|I know you've seen the news this week about Oregon's increased unemployment rate and declining state revenues. At the same time more people are turning to us for help.
As reported in the Oregonian Tuesday, our caseloads for cash assistance and food stamps are increasing in scope as well as number, particularly in Central and Southern Oregon.
Lisa Lewis, the CAF self-sufficiency program manager for the Medford area, said that in all her 16 years she has never seen such a high caseload and that many of the people asking the state for help have never been in our offices before. "They are blue-collar professionals...dry-wallers, electricians, plumbers," she told the newspaper.
As I think about how the unemployment, caseload and revenue numbers affect the lives of Oregonians, I remember another set of numbers: $25 billion - that's how much money auto executives want Americans to pay to bail out their industry. $700 billion - that's the amount that already has been committed to bail out Wall Street.
I also think about how the auto industry executives flew to our nation's capital in private jets to plead their case.
And it makes me wonder - if our clients showed up on the Capitol steps asking for help, would they get the same response? If carloads, busloads and trainloads of unemployed workers, people with disabilities, foster children, Oregon Health Plan members, and senior citizens drove across the country to ask lawmakers to protect the essential services they count on, would they get a sympathetic ear?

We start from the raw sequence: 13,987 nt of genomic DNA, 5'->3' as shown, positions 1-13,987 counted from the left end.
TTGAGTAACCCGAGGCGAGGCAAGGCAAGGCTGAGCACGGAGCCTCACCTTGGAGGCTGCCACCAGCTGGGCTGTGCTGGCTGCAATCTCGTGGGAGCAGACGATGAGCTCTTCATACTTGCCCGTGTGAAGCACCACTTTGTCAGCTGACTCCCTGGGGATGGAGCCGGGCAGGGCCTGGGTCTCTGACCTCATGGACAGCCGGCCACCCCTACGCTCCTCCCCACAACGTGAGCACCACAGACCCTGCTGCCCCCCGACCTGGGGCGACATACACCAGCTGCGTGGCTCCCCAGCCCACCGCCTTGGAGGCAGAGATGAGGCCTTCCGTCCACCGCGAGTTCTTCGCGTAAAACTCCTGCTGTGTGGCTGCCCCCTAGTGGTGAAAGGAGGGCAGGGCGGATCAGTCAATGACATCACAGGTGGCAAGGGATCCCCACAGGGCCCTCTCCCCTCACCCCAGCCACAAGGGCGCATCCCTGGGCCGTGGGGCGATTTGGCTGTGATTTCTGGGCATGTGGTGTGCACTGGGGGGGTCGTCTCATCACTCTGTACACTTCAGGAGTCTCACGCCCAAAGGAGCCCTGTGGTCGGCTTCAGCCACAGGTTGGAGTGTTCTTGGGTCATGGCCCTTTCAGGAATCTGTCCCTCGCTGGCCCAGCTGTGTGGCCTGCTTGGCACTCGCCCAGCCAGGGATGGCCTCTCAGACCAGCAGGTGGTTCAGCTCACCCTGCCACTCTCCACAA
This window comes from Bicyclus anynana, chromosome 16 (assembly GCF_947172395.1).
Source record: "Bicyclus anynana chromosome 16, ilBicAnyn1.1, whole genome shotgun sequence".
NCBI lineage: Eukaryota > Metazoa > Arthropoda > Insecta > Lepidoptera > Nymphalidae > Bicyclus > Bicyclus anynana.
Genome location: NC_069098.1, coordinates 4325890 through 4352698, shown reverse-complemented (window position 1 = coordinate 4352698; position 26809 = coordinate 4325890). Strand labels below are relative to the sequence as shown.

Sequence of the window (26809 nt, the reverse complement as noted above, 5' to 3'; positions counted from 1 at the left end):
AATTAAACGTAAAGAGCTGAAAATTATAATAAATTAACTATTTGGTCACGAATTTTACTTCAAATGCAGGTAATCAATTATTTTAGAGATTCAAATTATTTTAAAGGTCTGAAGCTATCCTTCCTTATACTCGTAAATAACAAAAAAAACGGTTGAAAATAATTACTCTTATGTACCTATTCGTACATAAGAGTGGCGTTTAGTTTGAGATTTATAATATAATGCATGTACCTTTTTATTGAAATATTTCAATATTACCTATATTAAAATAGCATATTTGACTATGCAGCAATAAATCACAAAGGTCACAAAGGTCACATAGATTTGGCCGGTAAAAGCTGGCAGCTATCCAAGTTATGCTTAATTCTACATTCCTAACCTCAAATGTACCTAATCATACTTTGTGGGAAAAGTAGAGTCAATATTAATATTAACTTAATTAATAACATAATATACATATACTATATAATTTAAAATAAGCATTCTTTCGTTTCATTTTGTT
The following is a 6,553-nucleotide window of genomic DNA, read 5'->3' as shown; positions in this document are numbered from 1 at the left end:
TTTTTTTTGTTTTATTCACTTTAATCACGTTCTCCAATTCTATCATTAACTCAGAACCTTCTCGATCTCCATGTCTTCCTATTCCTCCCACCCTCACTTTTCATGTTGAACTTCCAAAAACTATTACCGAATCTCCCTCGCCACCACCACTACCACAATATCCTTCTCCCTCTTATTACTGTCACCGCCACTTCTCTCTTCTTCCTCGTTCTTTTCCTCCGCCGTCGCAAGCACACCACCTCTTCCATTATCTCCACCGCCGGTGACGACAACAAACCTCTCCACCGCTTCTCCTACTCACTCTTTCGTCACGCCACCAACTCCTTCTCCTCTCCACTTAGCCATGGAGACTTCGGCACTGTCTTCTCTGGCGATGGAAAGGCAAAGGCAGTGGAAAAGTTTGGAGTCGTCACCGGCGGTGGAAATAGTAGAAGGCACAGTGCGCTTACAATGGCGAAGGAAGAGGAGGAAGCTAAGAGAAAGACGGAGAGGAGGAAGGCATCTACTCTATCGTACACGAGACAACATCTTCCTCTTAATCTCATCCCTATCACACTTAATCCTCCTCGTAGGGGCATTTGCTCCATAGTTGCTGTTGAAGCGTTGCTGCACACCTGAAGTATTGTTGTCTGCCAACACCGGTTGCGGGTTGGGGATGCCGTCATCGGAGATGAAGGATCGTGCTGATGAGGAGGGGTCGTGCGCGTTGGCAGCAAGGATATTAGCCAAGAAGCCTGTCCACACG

I'd like to think so, which is why I am encouraged by discussions of a second stimulus package in Congress, which would bring help to states struggling to meet the needs of their citizens.
On the table as part of the stimulus package is a proposal to increase the Federal Medical Assistance Percentage (FMAP). FMAP is the share of our Oregon Health Plan (Medicaid) costs paid for by the federal government. An increase in the FMAP rate would bring millions more federal dollars per year into Oregon. An FMAP increase provided to states during the 2003 recession helped millions of people.
As we are looking at double-digit caseload increases, double-digit medical inflation and drastically declining revenues, this federal money would be welcome relief for the Oregon families who are out of work, out of options and needing support.
Our ability to meet increased demand for services without increased revenue is limited. Unlike the federal government, Oregon (and most other states) cannot opt for short-term budget deficits and will be forced to reduce spending or eliminate programs to address budget shortfalls. Earlier this week state economists announced a $142 million deficit for the remainder of the 2007-2009 budget, which ends in June. To fill the budget hole the Governor has called for a 1.2 percent across-the-board budget cut, which is about $40 million for DHS. This would be above and beyond our current budget deficit caused by increased caseload, declining tobacco revenue and decreased federal support.
As you know quite well, over the past six months we have taken measures to reduce our expenses, including a hiring freeze and a reduction in non-essential expenditures. We showed savings and reductions of more than $50 million to last September's Legislative Emergency Board and we will report on further actions at the December E-Board. But these measures will not save enough money to meet the demands we are facing.
As I write this, President-elect Obama has encouraged Congress to pass the stimulus package that includes an FMAP increase and has pledged that if it isn't passed by the time he takes office January 20, it will be his top priority.
Oregonians, and those of us who help them through troubled times, are holding out hope that's exactly what happens. Because each number on a caseload or unemployment report represents a real person or a real family and they are too important to be discounted.